Thursday, June 29, 2006

 

One Party Rule in Cook County

The ward bosses decide

Cook County Board President John Stroger had a severe stroke in March and hasn't been seen in public since. He is obviously incapacitated. Exactly who is running County government at the moment is anybody's guess as politicians have refused to allow the appointment of a temporary replacement. After months of political machinations, a Sun-Times editorial explains what the local Democratic Party has decided to do:
We have to admit we are not aware of widespread anger over the utter disregard the John Stroger camp has shown the voting public since the Cook County Board president was sidelined by a stroke in March. But we hope people are finally getting mad as heck over the concerted efforts to keep Stroger's health a secret, to resist interim measures that would actually put someone in charge of county government and to pass on the presidency as a hereditary title.

Just when you thought the story couldn't get any more troubling or embarrassing, we were apprised Tuesday of a multi-pronged plan to install Stroger's son, Ald. Todd Stroger (8th) as his successor and reward Ald. William Beavers (7th) and his family. Give Stroger's family and political allies credit for punctuality: Having promised they would make an announcement in July about John Stroger's future plans, they beat that deadline with four days to spare. But here's the outrageously self-serving scheme they cooked up:

John Stroger, who hasn't been seen in public or heard from since his stroke, will remain in office until the election but drop out of the race, to be replaced on the ticket by his son, contingent on approval of the ward bosses. Beavers, chairman of the City Council's Budget Committee, would replace John Stroger in the separate post of county commissioner -- and resign as alderman on condition that Mayor Daley appoint Beavers' daughter (and chief of staff), Darcel, to replace him.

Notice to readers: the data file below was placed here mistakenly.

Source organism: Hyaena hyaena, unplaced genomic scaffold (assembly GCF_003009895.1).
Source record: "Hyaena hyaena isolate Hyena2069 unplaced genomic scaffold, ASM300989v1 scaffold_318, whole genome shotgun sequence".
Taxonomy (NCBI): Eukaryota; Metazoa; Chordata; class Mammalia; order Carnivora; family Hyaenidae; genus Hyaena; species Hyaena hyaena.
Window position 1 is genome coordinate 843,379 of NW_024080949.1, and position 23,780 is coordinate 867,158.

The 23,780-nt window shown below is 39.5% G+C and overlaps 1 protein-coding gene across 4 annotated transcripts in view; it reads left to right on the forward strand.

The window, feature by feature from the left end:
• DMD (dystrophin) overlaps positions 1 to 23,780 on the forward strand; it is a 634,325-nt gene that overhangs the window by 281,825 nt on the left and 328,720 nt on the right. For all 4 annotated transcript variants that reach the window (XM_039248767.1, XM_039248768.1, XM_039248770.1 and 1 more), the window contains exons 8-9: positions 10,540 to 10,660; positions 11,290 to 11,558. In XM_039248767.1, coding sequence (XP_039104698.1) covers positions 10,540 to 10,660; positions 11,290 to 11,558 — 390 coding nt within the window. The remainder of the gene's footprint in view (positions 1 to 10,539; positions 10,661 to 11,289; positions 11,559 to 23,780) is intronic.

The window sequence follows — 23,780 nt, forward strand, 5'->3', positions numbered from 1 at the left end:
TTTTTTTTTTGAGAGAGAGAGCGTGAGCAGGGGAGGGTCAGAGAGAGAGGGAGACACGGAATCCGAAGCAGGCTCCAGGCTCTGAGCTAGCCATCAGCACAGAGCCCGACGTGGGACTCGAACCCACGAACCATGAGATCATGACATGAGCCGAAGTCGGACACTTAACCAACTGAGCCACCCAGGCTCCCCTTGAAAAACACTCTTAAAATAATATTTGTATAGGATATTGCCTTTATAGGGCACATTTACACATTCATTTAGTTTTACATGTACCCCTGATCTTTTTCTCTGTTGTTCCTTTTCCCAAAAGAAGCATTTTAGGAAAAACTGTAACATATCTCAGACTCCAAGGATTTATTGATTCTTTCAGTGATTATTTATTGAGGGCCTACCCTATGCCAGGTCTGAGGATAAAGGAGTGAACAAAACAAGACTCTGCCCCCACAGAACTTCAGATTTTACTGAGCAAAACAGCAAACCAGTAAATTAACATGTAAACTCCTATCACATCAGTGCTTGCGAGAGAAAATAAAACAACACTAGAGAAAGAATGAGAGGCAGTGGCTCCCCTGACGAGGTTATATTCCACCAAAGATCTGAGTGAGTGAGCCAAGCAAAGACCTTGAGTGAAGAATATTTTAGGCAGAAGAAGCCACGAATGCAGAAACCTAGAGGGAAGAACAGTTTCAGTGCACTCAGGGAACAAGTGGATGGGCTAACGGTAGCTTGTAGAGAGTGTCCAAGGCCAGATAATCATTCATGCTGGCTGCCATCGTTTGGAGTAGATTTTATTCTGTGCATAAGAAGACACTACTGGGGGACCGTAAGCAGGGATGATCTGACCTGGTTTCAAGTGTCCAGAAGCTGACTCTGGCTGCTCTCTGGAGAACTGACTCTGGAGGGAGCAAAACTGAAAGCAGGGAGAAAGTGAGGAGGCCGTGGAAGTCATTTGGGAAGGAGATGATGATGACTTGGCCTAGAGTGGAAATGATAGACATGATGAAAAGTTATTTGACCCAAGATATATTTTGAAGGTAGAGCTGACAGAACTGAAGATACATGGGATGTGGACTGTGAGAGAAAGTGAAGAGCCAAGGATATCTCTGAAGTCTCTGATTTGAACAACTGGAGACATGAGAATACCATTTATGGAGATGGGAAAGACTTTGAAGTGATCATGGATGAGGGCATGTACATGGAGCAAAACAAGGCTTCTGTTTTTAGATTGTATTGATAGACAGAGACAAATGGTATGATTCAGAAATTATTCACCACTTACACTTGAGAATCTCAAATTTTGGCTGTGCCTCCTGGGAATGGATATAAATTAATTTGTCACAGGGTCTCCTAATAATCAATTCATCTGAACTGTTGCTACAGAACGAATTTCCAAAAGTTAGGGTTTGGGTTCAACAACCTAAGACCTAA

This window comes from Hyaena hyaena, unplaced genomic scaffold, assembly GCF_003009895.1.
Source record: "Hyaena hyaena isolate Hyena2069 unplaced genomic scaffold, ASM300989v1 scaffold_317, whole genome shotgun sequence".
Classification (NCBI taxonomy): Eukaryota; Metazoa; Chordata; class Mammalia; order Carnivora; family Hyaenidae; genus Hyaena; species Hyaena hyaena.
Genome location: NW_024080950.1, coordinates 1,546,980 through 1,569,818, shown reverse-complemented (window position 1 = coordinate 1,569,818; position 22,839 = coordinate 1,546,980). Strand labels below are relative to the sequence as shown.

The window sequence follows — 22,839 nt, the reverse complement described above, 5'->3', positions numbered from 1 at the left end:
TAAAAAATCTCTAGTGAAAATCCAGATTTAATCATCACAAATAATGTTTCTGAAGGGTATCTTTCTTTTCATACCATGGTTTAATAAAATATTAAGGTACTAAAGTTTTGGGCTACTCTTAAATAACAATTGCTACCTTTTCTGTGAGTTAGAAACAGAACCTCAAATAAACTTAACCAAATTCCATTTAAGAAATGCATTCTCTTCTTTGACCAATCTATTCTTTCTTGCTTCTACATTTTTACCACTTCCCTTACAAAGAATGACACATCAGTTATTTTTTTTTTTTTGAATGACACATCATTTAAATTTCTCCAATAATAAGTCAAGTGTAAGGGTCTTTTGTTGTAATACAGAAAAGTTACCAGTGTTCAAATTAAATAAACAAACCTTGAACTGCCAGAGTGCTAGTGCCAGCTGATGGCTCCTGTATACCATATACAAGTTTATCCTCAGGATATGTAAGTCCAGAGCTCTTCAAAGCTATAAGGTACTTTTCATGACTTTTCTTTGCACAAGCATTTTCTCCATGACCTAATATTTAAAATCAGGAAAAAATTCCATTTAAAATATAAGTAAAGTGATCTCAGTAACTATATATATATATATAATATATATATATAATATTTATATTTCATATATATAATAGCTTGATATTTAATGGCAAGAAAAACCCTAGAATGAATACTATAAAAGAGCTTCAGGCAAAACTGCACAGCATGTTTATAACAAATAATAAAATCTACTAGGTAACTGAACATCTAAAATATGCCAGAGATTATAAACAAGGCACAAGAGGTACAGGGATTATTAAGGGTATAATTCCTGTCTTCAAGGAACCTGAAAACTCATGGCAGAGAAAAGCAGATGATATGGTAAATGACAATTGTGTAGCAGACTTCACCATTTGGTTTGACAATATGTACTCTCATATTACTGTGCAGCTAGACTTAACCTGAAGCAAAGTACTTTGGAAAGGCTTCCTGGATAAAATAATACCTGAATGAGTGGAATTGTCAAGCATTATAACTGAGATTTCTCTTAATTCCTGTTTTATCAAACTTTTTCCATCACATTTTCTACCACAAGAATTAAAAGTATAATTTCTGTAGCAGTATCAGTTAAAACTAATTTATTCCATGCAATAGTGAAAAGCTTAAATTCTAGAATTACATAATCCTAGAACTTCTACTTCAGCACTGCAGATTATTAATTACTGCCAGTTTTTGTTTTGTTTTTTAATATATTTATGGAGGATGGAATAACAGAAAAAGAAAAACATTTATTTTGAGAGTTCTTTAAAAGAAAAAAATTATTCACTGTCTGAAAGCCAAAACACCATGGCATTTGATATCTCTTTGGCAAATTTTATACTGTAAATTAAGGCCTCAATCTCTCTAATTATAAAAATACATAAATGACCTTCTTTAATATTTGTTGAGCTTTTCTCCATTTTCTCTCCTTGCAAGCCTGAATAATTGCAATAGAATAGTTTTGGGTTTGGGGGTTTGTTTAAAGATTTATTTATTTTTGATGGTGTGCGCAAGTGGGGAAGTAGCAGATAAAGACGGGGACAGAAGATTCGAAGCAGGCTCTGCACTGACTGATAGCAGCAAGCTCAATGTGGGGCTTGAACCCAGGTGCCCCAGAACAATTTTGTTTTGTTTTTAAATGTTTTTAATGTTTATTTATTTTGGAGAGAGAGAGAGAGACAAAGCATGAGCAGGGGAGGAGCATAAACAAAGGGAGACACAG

So the plan is for Todd Stroger, who has accomplished next to nothing as alderman, being schooled by Beavers in overseeing one of the largest governmental bodies in the country, with a $3 billion budget. Beavers, who is 71 and doesn't want to be board president, would be eased into a cushy retirement, and his unproven daughter would be installed in a ward with serious gang and economic troubles.
Notice its the Democratic ward committeeman, not members of the county board, which has a Democratic majority, who will actually decide the matter. And the consensus among the ward bosses appears to be that they'd best defer to the black political establishment:
Most white committeemen agree that a Stroger replacement on the ballot should be an African-American, but they want to make sure there is a consensus choice that emerges from the black committeemen before they endorse the program, said a leading white Democrat.

Committing too early, the Democrat said, could mean supporting a losing contender, which could backfire politically when seeking future help.
Ald Beavers defends this:
Beavers cited past precedent for John Stroger to pick his son, saying Illinois House Speaker Michael Madigan and former Cook County Assessor Thomas Hynes aided their children's political careers.

"It's not right when black folks do it but when white folks do it, it's all right," Beavers said. "Hynes, Madigan ... all the rest of them did it. Why can't we do it? That shows unity among black folks which white folks don't like."
The Sun-Times notes the lack of outrage about all of this and hopes that voters will remember these shenanigans when they go to the polls in November. Even if they do, history suggests it won't make any difference.

UPDATE: The Sun-Times reports the Daley family has cut itself in on the action:
Under fire for the leadership vacuum in Cook County government, stroke-stricken John Stroger has decided to resign as county board president on June 31 rather than serve until the end of the year -- paving the way for Mayor Daley's brother to become Stroger's interim replacement.
So the main beneficiaries of this deal are President Stroger's son, Ald Beaver's daughter and Mayor Daley's brother. Nepotism, Chicago style.

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